The term “multinational enterprise” refers to businesses which locate different components of their operations in more than one country. “Multinational” carries a different connotation than “international,” which can include businesses that export or license their products to foreign markets while locating all operations in a single country. Truly multinational companies realize significant advantages from their presence in multiple nations around the world.
The cost efficiency of multinational businesses is one of their most pronounced advantages. Multinational companies have a wider range of options related to the physical location of facilities and labor than their domestic competitors, allowing them to locate facilities in countries with the most favorable tax structures, interest rates and labor costs.
Multinationals can leverage the natural advantages of each of the countries they are located in as well. Certain countries feature ideal conditions for specific agricultural products or fuel sources, for example, while others feature high-tech economies with low-cost sources of highly educated workers.
Multinationals can do more to reduce or eliminate political influences on their bottom line than international businesses based in a single country. Multinational companies can position their facilities in such a way as to reduce or eliminate tariffs and avoid other trade barriers, for example, or to gain political concessions due to their contribution to local gross domestic product.
Consider a Chinese company with a production facility in the European Union (EU), for example. The company could manufacture products inside the EU for distribution to EU member countries, completely bypassing the import restrictions and other trade barriers faced by China-based exporters.
Employing people from multiple countries provides distinct human resources advantages. Different cultures produce different fundamental outlooks on business, management, society and life in general. Leveraging multiple cultural perspectives in research and development efforts can help multinational businesses to stay on the leading edge of innovation in their industry.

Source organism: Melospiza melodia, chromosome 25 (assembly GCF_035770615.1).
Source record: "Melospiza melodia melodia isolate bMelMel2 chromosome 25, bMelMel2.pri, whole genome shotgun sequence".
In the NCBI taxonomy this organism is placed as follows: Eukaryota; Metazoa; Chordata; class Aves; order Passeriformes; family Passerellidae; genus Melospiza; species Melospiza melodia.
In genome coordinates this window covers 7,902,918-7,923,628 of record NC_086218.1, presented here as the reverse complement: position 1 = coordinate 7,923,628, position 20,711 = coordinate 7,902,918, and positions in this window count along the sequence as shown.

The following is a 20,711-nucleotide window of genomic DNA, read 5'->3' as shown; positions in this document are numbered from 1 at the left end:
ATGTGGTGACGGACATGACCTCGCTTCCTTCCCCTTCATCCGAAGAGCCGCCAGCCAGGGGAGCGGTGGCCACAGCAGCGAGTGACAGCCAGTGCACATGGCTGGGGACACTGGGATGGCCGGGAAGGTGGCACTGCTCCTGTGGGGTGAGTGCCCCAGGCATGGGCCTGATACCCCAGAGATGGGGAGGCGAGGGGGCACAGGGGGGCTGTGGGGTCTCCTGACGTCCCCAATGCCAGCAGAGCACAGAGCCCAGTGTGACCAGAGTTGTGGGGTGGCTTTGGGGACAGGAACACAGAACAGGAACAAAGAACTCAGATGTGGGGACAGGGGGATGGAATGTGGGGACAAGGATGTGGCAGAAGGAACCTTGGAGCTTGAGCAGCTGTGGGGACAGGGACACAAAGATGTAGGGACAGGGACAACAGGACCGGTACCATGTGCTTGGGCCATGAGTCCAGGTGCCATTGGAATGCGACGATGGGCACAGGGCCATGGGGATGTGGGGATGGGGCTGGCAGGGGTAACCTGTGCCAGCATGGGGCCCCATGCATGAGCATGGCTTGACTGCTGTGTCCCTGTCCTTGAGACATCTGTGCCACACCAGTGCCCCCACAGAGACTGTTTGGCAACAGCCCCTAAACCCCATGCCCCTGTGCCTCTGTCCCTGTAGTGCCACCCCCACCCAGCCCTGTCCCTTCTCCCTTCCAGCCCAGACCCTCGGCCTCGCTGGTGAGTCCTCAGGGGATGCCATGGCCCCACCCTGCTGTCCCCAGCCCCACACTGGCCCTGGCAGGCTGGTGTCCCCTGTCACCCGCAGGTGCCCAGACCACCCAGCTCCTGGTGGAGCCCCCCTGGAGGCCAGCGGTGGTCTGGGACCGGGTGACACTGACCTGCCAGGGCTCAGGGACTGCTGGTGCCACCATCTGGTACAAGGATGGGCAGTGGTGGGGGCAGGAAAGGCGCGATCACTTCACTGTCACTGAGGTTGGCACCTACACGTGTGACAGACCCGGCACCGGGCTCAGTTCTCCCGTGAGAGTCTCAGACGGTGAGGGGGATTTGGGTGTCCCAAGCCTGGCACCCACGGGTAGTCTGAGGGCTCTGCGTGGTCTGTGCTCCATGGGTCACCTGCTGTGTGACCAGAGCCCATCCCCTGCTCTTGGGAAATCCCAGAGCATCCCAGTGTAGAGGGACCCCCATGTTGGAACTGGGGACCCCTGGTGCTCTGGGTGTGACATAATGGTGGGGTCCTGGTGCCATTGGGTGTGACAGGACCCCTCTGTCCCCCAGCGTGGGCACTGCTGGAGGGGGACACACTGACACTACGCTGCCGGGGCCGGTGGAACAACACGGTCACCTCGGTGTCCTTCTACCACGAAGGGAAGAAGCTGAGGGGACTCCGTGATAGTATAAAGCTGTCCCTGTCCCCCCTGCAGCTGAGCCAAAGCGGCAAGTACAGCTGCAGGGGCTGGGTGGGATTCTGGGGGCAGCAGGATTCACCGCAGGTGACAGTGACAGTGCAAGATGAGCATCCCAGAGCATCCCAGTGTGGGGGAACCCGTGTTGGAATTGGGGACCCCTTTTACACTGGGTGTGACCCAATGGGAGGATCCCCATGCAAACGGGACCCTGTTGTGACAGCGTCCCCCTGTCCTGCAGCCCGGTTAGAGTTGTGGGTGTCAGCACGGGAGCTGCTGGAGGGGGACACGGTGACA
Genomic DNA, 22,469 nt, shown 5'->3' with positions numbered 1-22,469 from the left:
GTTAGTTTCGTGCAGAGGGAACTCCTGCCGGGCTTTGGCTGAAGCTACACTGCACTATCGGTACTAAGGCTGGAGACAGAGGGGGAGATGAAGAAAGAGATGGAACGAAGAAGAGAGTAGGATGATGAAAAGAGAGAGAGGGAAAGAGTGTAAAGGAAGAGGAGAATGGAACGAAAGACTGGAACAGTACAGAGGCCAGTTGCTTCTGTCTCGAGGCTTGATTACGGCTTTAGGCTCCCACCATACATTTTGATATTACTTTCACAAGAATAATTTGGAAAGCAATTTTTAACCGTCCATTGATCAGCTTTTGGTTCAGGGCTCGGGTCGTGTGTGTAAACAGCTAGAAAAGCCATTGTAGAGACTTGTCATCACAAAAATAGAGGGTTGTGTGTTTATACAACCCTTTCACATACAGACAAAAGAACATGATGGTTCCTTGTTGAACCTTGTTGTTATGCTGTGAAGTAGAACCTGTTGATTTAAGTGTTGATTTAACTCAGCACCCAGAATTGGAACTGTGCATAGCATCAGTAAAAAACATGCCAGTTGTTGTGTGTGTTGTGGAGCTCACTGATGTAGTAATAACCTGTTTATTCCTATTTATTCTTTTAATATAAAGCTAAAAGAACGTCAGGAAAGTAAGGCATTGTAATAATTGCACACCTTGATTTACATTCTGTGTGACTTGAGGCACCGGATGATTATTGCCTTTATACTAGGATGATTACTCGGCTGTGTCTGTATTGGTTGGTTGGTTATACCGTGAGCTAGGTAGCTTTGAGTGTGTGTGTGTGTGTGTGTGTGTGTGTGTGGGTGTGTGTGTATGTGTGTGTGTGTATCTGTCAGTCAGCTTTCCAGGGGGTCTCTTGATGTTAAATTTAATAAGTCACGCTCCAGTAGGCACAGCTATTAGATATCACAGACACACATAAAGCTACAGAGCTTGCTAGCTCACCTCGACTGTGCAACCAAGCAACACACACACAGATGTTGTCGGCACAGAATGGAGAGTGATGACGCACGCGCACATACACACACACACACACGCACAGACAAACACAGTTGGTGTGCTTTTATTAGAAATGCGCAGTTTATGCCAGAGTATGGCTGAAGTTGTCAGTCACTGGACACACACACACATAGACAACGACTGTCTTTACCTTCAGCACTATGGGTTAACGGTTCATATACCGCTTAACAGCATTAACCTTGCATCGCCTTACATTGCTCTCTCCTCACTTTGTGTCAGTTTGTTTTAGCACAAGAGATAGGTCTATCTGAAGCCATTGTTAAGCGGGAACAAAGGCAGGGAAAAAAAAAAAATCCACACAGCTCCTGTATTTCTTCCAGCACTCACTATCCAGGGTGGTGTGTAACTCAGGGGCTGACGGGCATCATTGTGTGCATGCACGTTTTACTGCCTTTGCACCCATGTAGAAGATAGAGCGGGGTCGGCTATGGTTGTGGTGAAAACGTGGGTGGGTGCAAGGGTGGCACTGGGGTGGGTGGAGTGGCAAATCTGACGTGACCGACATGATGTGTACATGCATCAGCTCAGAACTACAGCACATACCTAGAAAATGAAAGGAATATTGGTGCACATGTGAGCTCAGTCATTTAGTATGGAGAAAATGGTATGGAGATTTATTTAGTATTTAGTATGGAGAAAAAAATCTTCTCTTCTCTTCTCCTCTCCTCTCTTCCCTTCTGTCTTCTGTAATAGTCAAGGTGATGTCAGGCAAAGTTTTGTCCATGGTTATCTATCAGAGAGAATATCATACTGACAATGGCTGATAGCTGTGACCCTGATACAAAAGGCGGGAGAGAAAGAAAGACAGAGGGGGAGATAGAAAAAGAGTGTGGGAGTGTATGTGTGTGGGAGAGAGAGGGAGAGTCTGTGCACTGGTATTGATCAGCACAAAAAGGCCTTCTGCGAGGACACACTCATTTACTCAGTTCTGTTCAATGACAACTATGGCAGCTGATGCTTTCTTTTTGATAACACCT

Products and services are not the only components of business which can benefit from a collaborative, multicultural approach to innovation. Multinationals can also benefit from diverse viewpoints on marketing strategies, workplace policies and production methods, to name a few areas.
All of the advantages mentioned above combine to provide multinationals with greater prospects for revenue and profit growth. Multinationals have a level of integration and identification with the markets they are involved and located in that exporters and licensors simply cannot match. Having operations on the ground around the world helps multinational businesses to achieve solid traction for growth in a range of international markets at once.
David Ingram has written for multiple publications since 2009, including "The Houston Chronicle" and online at Business.com. As a small-business owner, Ingram regularly confronts modern issues in management, marketing, finance and business law. He has earned a Bachelor of Arts in management from Walsh University.